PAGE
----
Thursday, June 27, 2013

10k: C4+3: 1986 Chevrolet Corvette C4 4+3speed

The C4 Corvette was first introduced in 1984 as the future of Corvette styling.  It eschewed the traditional Vette curves for a sleek and aerodynamic look.  The inside introduced a digital LCD dash display that was going to be the future of motoring.  Ironic that the next generation Corvette, the C5, brought back curvy hips and analogue gauges, leaving the C4 as a bit of an oddity in the Corvette landscape.  Today the C4 is certainly the most affordable of Corvettes in general but don't expect the prices to stay low forever as low mile clean ones are hard to locate.  Find this 1986 Chevrolet Corvette C4 with 4+3speed manual transmission for sale in SF Bay Area, CA for $8,900 via craiglist.  Another tip from Kaibeezy.



The C4 Corvette was designed by Jerry Palmer who had penned the sleek quad-rotor Aerovette a few years prior.  The Aerovette was to be powered by a 420 horsepower melange of rotary powered mid-engine goodness, but was given the red light when the bean counters at GM took a hard look at it.  Mr Palmer proceeded to use many of the styling cues in the next generation Corvette, but front engined and small-block-chevy powered.



 This Corvette is powered by tune-port fuel injected 5.7 liter L98 V8 that puts 230 horsepower into a 4+3speed automatic.  The "Doug Nash 4+3" is a 4-speed manual with a single planetary gearset mounted behind it so that overdrive ratios can be selected in 2nd, 3rd or 4th gears.  It is very similar to the setup Volvo used for years known as the Laycock de Normanville overdrive, but allows the selection of OD in all gears but first.


Whats not to love about a C4 Corvette is that it looks in excellent condition, only has 29k miles on the odometer and is offered for a fair price?  Grow a mullet, buy a 12-pack of wife beater t-shirts and throw out your cell phone because the 80s are back.

See a better 80s time machine? email us here: tips@dailyturismo.com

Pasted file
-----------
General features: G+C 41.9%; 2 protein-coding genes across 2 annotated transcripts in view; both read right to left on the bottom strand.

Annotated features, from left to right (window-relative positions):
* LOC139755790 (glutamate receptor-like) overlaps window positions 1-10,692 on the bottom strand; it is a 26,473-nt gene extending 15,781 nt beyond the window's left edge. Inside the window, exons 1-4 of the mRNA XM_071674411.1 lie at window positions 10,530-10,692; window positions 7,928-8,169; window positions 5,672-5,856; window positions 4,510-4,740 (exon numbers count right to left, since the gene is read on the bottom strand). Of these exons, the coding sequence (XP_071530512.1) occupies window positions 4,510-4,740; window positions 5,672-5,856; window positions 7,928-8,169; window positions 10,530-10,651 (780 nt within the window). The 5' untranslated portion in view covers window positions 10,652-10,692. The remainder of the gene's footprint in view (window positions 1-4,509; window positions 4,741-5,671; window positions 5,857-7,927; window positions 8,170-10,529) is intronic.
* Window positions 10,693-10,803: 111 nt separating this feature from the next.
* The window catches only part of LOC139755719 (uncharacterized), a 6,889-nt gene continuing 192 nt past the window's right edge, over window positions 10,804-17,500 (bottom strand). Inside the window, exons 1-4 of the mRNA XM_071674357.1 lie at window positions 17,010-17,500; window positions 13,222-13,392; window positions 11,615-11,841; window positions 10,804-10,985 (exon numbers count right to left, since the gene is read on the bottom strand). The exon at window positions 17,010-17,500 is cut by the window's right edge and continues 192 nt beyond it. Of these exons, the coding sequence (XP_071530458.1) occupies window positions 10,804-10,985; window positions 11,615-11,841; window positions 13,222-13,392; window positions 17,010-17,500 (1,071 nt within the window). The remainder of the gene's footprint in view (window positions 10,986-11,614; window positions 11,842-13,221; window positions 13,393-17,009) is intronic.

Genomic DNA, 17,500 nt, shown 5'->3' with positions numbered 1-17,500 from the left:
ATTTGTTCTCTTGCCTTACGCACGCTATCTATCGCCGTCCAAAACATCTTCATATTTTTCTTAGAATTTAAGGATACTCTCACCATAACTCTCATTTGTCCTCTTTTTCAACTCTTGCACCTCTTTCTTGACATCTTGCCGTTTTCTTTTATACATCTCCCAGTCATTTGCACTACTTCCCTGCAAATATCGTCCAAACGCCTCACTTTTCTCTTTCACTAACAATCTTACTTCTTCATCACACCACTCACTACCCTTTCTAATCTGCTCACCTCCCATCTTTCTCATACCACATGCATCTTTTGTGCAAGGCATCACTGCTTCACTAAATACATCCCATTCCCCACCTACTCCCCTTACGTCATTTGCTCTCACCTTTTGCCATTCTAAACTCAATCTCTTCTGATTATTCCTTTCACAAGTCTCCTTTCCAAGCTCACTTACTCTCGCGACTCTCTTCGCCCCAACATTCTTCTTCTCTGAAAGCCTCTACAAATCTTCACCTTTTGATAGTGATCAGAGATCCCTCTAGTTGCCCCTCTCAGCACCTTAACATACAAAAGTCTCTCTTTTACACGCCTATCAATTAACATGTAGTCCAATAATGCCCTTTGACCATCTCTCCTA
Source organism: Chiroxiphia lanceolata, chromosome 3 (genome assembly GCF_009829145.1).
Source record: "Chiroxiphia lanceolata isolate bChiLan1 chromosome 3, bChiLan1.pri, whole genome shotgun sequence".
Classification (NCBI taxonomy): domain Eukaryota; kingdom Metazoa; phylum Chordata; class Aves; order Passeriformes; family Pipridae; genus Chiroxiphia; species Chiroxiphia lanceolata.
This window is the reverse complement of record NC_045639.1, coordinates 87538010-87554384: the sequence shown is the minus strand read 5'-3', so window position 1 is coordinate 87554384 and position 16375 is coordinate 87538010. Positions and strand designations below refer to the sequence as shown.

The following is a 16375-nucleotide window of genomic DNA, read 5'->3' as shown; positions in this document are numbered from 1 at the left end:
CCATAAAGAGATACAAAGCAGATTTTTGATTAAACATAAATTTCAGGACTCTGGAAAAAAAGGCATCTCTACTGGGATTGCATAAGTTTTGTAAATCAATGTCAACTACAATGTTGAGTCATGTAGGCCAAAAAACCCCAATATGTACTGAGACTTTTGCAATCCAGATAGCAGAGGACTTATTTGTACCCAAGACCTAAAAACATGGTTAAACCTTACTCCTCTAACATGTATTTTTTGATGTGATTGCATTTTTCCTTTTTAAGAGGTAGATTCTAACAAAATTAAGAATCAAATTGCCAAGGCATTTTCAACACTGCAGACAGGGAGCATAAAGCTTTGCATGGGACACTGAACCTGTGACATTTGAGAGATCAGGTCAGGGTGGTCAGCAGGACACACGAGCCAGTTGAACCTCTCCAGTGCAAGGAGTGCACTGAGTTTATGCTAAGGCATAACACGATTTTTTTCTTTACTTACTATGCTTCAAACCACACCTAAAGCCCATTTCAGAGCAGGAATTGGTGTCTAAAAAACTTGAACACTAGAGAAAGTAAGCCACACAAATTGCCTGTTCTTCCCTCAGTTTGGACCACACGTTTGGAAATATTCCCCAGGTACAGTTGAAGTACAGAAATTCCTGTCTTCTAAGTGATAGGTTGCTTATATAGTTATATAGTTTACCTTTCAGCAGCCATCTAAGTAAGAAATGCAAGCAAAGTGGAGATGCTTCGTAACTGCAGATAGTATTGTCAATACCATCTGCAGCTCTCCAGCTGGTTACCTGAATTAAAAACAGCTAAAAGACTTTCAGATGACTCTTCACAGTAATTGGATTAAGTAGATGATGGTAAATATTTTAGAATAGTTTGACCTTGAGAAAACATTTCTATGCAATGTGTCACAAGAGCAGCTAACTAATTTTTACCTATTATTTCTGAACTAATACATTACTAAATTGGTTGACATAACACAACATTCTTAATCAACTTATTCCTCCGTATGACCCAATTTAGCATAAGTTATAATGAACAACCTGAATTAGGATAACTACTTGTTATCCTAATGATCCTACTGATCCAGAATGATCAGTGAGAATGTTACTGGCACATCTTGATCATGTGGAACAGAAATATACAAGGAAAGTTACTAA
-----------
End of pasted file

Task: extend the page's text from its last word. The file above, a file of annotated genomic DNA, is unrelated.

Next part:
7 comments:

  1. The impressive photos and detailed description in the ad really pique my interest. Not. If the seller can't be bothered to put any effort into selling the car, I can't be bother to put any effort into buying it.

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  2. On paper, this car has all the factors that make it somewhat collectable: Powerful V8, check, two doors, check, manual transmission, check + 3. It even ought to handle well, you can get parts easily. So why is it a $8000 car with 29K on it? I would bet a 5.0 Mustang of the same vintage and mileage would command several thousand more. Heck, just about anything with 29K on it would get close to the same money. I think we are seeing the invisible, powerful hand of the "gold-chain, waterbed" image at work here, as the author implies. Know what you would get for a Grand National of the same year with 29K? A lot. And that is just a tarted-up Regal with a turbo. The former Chachi champion, the late 70's T/A, seems to have shrugged the curse and it landed squarely on the '80s corvette. I say buy this car as an investment now. It will eventually turn from uncool to kitschy and fashionable.

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  3. I agree that low mileage C4s must eventually break the curse, but we're still waiting for the last of the C3s to do it. I honestly think those values are held down by the fact that <100-mile 1978 Pace Cars and Anniversary Editions, as well as 1982 Collector's Editions are a dime a dozen. Did anyone ever drive those(especially the 78s)?

    In the meantime, these represent cheap fun. My brother has an '88 with the 4+3 and it's a torque monster. IMHO, the ZR-1 represents quite a bargain, as well, though at a higher price.

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  4. I'm actually impressed that you found an early C4 for OVER $5k.

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  5. I actually sort of like the C4 in an 80's nostalgic kind of way, but it's hard to forget the A-Team's Face driving that white C4 with the tacky red stripe. That doesn't help the desirability factor. I'm pretty sure the horrid plastic early C4 interiors don't help market values either.

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  6. That old L98 did have a lot of grunt. I had a 91 ZR1 and my buddy had an '86 like the one here with just basic intake, exhaust, chip upgrades. His car was almost as fast as mine around town.

    The biggest problem with these cars was the build quality. Getting in one today is just shocking. The interiors are barely screwed together. Definitely feels like a thousand parts going down the road in loose formation. But the outside looks good and has a lot of go, turn, stop.

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  7. Front wheels are installed on wrong side of car

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